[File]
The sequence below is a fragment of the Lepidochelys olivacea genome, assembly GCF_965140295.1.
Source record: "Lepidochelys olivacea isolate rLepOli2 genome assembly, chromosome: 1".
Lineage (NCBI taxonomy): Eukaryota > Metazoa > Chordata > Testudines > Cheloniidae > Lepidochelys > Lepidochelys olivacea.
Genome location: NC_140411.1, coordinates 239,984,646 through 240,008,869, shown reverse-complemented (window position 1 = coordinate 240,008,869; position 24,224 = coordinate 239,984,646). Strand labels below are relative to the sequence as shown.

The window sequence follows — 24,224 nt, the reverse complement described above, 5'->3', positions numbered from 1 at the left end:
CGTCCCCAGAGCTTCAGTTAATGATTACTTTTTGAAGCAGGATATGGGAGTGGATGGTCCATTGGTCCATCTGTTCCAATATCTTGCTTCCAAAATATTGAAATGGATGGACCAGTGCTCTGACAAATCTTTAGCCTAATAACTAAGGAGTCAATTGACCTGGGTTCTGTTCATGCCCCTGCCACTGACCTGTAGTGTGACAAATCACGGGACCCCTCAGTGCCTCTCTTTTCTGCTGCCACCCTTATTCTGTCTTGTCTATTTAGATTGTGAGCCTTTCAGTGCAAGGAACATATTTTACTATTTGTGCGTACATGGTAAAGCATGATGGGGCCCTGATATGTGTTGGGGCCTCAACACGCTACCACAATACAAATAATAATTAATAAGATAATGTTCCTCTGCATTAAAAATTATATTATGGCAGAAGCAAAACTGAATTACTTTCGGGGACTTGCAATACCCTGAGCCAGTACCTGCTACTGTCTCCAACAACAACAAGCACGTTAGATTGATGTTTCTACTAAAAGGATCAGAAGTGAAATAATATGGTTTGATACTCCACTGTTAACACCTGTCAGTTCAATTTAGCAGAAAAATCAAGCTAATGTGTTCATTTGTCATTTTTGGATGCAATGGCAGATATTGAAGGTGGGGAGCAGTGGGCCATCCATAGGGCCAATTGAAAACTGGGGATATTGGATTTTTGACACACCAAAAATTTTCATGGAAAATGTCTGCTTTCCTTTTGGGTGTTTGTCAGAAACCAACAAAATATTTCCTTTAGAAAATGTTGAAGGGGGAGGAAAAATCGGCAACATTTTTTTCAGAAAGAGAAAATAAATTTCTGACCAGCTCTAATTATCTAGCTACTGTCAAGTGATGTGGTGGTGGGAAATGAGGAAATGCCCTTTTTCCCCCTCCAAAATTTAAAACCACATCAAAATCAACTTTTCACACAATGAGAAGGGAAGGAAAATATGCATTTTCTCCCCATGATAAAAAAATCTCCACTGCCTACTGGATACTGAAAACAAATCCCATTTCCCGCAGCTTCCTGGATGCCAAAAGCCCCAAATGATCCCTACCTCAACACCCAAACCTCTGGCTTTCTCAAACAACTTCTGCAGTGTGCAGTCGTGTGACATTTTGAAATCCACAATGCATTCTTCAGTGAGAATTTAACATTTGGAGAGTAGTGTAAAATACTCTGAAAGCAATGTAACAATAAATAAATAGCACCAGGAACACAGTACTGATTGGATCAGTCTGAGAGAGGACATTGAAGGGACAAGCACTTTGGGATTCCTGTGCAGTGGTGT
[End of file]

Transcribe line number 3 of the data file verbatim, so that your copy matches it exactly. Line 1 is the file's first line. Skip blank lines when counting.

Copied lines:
Lineage (NCBI taxonomy): Eukaryota > Metazoa > Chordata > Testudines > Cheloniidae > Lepidochelys > Lepidochelys olivacea.